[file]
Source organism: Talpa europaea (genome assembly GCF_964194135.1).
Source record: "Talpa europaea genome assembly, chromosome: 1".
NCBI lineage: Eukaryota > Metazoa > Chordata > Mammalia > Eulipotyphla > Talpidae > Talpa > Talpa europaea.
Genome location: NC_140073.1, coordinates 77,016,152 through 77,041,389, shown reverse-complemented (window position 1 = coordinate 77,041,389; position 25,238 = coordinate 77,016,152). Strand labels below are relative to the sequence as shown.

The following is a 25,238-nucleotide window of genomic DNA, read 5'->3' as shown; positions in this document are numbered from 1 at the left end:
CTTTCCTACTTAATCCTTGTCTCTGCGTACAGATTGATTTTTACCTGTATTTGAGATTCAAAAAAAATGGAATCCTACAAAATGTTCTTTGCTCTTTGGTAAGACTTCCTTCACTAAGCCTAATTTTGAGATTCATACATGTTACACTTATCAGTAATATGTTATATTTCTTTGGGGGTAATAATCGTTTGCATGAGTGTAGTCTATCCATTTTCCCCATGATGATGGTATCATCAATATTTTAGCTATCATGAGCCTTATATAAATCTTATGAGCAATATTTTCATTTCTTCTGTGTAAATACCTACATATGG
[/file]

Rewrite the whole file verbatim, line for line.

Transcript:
Source organism: Talpa europaea (genome assembly GCF_964194135.1).
Source record: "Talpa europaea genome assembly, chromosome: 1".
NCBI lineage: Eukaryota > Metazoa > Chordata > Mammalia > Eulipotyphla > Talpidae > Talpa > Talpa europaea.
Genome location: NC_140073.1, coordinates 77,016,152 through 77,041,389, shown reverse-complemented (window position 1 = coordinate 77,041,389; position 25,238 = coordinate 77,016,152). Strand labels below are relative to the sequence as shown.

The following is a 25,238-nucleotide window of genomic DNA, read 5'->3' as shown; positions in this document are numbered from 1 at the left end:
CTTTCCTACTTAATCCTTGTCTCTGCGTACAGATTGATTTTTACCTGTATTTGAGATTCAAAAAAAATGGAATCCTACAAAATGTTCTTTGCTCTTTGGTAAGACTTCCTTCACTAAGCCTAATTTTGAGATTCATACATGTTACACTTATCAGTAATATGTTATATTTCTTTGGGGGTAATAATCGTTTGCATGAGTGTAGTCTATCCATTTTCCCCATGATGATGGTATCATCAATATTTTAGCTATCATGAGCCTTATATAAATCTTATGAGCAATATTTTCATTTCTTCTGTGTAAATACCTACATATGG